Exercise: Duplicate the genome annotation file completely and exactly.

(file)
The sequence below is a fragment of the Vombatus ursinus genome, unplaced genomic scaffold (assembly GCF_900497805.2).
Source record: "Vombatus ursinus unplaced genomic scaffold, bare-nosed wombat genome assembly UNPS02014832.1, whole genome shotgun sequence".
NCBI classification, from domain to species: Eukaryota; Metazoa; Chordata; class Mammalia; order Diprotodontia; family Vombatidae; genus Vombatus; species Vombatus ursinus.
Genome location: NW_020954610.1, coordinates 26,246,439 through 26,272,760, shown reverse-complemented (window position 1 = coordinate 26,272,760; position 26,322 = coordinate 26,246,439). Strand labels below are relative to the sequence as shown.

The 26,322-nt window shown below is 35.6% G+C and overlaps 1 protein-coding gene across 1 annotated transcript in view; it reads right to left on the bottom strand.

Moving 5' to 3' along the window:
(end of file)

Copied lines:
The sequence below is a fragment of the Vombatus ursinus genome, unplaced genomic scaffold (assembly GCF_900497805.2).
Source record: "Vombatus ursinus unplaced genomic scaffold, bare-nosed wombat genome assembly UNPS02014832.1, whole genome shotgun sequence".
NCBI classification, from domain to species: Eukaryota; Metazoa; Chordata; class Mammalia; order Diprotodontia; family Vombatidae; genus Vombatus; species Vombatus ursinus.
Genome location: NW_020954610.1, coordinates 26,246,439 through 26,272,760, shown reverse-complemented (window position 1 = coordinate 26,272,760; position 26,322 = coordinate 26,246,439). Strand labels below are relative to the sequence as shown.

The 26,322-nt window shown below is 35.6% G+C and overlaps 1 protein-coding gene across 1 annotated transcript in view; it reads right to left on the bottom strand.

Moving 5' to 3' along the window: